Robin Fox is an Australian audio-visual artist – and a very impressive one at that. His laser works, which synchronise sound and visual electricity, have been performed in over 50 cities worldwide. From his work with Australia’s Chunky Move Dance Company, installations at MONA Hobart and the Gallery of Modern Art in Sydney, sound and light design for Lee Serle’s SYNC at the Lyon Opera Ballet, and creating installations with Atom TM at Sónar in Barcelona, Robin’s track record is one that does not cease to impress. Taking time out of his busy schedule touring his RGB show and Double Vision, he chats to us about synaesthesia, highlights from his career so far and the future of visual-auditory art.

For your work, in particular, what is the relationship between visual art and sound? Do think these disciplines borrow from one another? 

When I work with sound and vision together it is predominantly in a situation or technological configuration that draws on a direct connection, at the level of signal pathway (voltage), between what is being heard and what is being seen. When I’m making these connections I’m not thinking about the relationship between ‘visual art’ as an ethos or a thing unto itself and I’m not thinking of ‘sound’ as an ethos or thing unto itself either. The connection between the two for me is about sense perception and, more particularly, in a simultaneous sense perception where the signal being heard is also the signal being seen. To me, it’s a simple manufactured synaesthesia. A neurological prompt or invitation if you like.

In recent years, there has been a growing awareness of sound in gallery spaces which is or has been the domain of the visual for a long time now. 

Despite this being quite recent the two disciplines have intersected for a long time. The history of visual music goes back a long way and there are myriad examples of visual artists influenced by music (Kandinsky is an obvious and famous example) and many musicians inspired by the visual arts (Feldman’s Rothko Chapel an obvious example there). Despite this long history, however, there is still tension in the way each form is presented. My experience of trying to get sound works to sit well in gallery contexts has been mixed!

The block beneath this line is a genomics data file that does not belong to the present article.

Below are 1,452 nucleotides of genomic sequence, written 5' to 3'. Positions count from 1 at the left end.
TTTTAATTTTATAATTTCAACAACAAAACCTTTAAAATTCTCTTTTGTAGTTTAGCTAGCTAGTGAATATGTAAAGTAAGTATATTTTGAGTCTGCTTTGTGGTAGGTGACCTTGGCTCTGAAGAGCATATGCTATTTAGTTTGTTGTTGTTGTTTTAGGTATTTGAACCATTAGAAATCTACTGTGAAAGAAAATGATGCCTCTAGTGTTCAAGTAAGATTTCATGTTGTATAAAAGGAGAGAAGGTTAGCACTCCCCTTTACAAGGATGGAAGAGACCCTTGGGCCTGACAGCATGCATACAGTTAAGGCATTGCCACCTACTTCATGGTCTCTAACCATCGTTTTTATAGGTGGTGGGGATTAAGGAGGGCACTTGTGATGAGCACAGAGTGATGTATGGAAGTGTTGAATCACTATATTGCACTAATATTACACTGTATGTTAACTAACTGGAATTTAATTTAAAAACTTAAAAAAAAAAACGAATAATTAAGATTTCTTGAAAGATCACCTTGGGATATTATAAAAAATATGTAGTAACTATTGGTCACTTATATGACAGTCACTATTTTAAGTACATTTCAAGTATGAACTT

How do you think the combination enhances each individual art form? How do you maintain each art forms distinct qualities? 

My audio visual works aren’t concerned at all with the distinct qualities of each form, at least not as a generating or guiding principle. I’m interested in how each aspect of the work manifests, which sounds make which images and vice versa. In creating an experience, I guess I’m also merging the two elements in the room and sculpting them in real time. The decisions I make are no doubt sub-consciously informed by how I feel in the moment about the success or failure (in my own subjective appraisal) of both the visible and audible qualities of what’s happening. So that answers part two of the question. 

In terms of how I think the combination enhances each individual aspect? The answer is fundamental. To me, they are inseparable parts of the same temporal event. The sound on it’s own, stripped of the visual correlate, isn’t something that I would necessarily release as a sound only work and without the sound the lasers can look and feel empty and uninteresting. So the combination is key.


Do you think there is a greater emphasis put on multidisciplinary art today? What role do you think it plays in how people experience your work and other exhibitions?